As of the census of 2010, there were 9,724 people, 3,575 households, and 2,256 families residing in the town. The population density was 2,696.1 per square mile (1,041.0/km2). There were 3,755 housing units at an average density of 1,041.1 per square mile (402.0/km2)*. The racial makeup of the town was 85.08% (8,273) White, 2.46% (239) Black or African American, 0.24% (23) Native American, 4.97% (483) Asian, 0.05% (5) Pacific Islander, 5.19% (505) from other races, and 2.02% (196) from two or more races. [[Hispanic (U.S. Census)|Hispanic or Latino of any race were 15.16% (1,474) of the population.

There were 3,575 households out of which 29.4% had children under the age of 18 living with them, 49.5% were married couples living together, 8.6% had a female householder with no husband present, and 36.9% were non-families. 30.0% of all households were made up of individuals, and 12.3% had someone living alone who was 65 years of age or older. The average household size was 2.48 and the average family size was 3.09.

In the town, the population was spread out with 20.3% under the age of 18, 14.5% from 18 to 24, 25.5% from 25 to 44, 25.5% from 45 to 64, and 14.1% who were 65 years of age or older. The median age was 37.3 years. For every 100 females there were 91.8 males. For every 100 females ages 18 and old there were 91.4 males.

The Census Bureau's 2006-2010 American Community Survey showed that (in 2010 inflation-adjusted dollars) median household income was $62,215 (with a margin of error of +/- $6,907) and the median family income was $82,216 (+/- $10,611). Males had a median income of $51,489 (+/- $5,850) versus $41,822 (+/- $5,248) for females. The per capita income for the borough was $29,433 (+/- $2,122). About 4.4% of families and 7.7% of the population were below the poverty line, including 11.4% of those under age 18 and 6.4% of those age 65 or over.

Census 2000

As of the 2000 United States Census there were 10,403 people, 4,134 households, and 2,530 families residing in the town. The population density was 2,809.5 people per square mile (1,085.6/km2). There were 4,347 housing units at an average density of 1,174.0 per square mile (453.6/km2). The racial makeup of the town was 90.25% White, 2.18% African American, 0.12% Native American, 2.91% Asian, 0.06% Pacific Islander, 2.00% from other races, and 2.47% from two or more races. Hispanic or Latino of any race were 8.01% of the population.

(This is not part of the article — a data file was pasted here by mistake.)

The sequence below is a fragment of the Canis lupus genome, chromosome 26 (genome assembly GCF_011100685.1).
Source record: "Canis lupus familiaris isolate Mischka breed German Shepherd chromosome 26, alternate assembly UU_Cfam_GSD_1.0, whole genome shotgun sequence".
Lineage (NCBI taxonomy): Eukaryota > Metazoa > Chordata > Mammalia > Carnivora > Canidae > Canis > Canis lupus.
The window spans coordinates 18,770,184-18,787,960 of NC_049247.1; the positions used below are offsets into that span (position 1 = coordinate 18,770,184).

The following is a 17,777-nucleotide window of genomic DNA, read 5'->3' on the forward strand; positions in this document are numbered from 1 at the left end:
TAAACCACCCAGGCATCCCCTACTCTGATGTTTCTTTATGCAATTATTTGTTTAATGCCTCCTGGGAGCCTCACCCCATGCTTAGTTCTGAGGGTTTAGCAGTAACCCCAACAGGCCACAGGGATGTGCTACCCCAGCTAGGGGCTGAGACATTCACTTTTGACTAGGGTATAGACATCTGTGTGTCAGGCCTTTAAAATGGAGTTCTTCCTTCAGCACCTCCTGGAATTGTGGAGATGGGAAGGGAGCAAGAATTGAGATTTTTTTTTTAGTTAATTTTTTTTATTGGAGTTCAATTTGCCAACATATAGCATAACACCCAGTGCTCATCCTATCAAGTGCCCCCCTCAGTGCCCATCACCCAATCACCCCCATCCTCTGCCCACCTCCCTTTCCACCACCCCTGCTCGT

There were 4,134 households out of which 30.2% had children under the age of 18 living with them, 48.0% were married couples living together, 9.3% had a female householder with no husband present, and 38.8% were non-families. 31.7% of all households were made up of individuals and 11.0% had someone living alone who was 65 years of age or older. The average household size was 2.41 and the average family size was 3.10.

In the town, the population was spread out with 22.7% under the age of 18, 10.0% from 18 to 24, 33.9% from 25 to 44, 21.2% from 45 to 64, and 12.2% who were 65 years of age or older. The median age was 35 years. For every 100 females there were 92.8 males. For every 100 females age 18 and over, there were 89.6 males.

The median income for a household in the town was $51,955, and the median income for a family was $64,383. Males had a median income of $44,420 versus $31,110 for females. The per capita income for the town was $24,742. About 2.3% of families and 4.8% of the population were below the poverty line, including 4.9% of those under age 18 and 7.1% of those age 65 or over.

Transportation

Roads and highways

As of May 2010, the town had a total of 34.47 miles (55.47 km) of roadways, of which 28.83 miles (46.40 km) were maintained by the municipality, 2.96 miles (4.76 km) by Warren County and 2.68 miles (4.31 km) by the New Jersey Department of Transportation.

Passing through Hackettstown are U.S. Route 46, Route 57, and County Route 517. Route 182 exists completely within the boundaries of Hackettstown.

Public transportation

The Hackettstown station is the western terminus of the NJ Transit Morristown Line and the Montclair-Boonton Line, which both provide service to Hoboken Terminal with connections to Pennsylvania Station in Midtown Manhattan via Midtown Direct trains. New Jersey Transit bus service used to be provided on the MCM5 and 973 local routes before they were discontinued.

Warren County operates a shuttle along Route 57 to Washington Township that operates on an hourly loop on weekdays, with connections available to a shuttle to Philipsburg.

Airports

Hackettstown is located 49.3 miles (79.3 km) from Newark Liberty International Airport in Newark / Elizabeth. Lehigh Valley International Airport, near Allentown, Pennsylvania, is 39.0 miles (62.8 km) away.

Hackettstown Airport, a small general aviation airport with the official database designation of (FAA LID: N05) is located in adjoining Mansfield Township, only a few hundred yards from the municipal border with Hackettstown proper.